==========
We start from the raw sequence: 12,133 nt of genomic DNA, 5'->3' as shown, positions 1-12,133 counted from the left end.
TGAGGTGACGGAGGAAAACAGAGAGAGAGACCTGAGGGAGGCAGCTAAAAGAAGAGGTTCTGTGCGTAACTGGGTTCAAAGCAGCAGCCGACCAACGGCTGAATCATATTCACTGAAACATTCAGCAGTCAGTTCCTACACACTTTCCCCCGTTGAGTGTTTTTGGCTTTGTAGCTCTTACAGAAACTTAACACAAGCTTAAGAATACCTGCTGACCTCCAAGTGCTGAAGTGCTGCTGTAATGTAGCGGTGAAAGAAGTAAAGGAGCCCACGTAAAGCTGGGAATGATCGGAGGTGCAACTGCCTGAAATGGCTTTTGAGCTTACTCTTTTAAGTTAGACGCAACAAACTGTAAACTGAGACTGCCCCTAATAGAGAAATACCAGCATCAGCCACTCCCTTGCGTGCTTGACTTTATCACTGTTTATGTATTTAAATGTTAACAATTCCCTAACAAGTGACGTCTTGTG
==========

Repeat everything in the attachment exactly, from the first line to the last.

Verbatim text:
We start from the raw sequence: 12,133 nt of genomic DNA, 5'->3' as shown, positions 1-12,133 counted from the left end.
TGAGGTGACGGAGGAAAACAGAGAGAGAGACCTGAGGGAGGCAGCTAAAAGAAGAGGTTCTGTGCGTAACTGGGTTCAAAGCAGCAGCCGACCAACGGCTGAATCATATTCACTGAAACATTCAGCAGTCAGTTCCTACACACTTTCCCCCGTTGAGTGTTTTTGGCTTTGTAGCTCTTACAGAAACTTAACACAAGCTTAAGAATACCTGCTGACCTCCAAGTGCTGAAGTGCTGCTGTAATGTAGCGGTGAAAGAAGTAAAGGAGCCCACGTAAAGCTGGGAATGATCGGAGGTGCAACTGCCTGAAATGGCTTTTGAGCTTACTCTTTTAAGTTAGACGCAACAAACTGTAAACTGAGACTGCCCCTAATAGAGAAATACCAGCATCAGCCACTCCCTTGCGTGCTTGACTTTATCACTGTTTATGTATTTAAATGTTAACAATTCCCTAACAAGTGACGTCTTGTG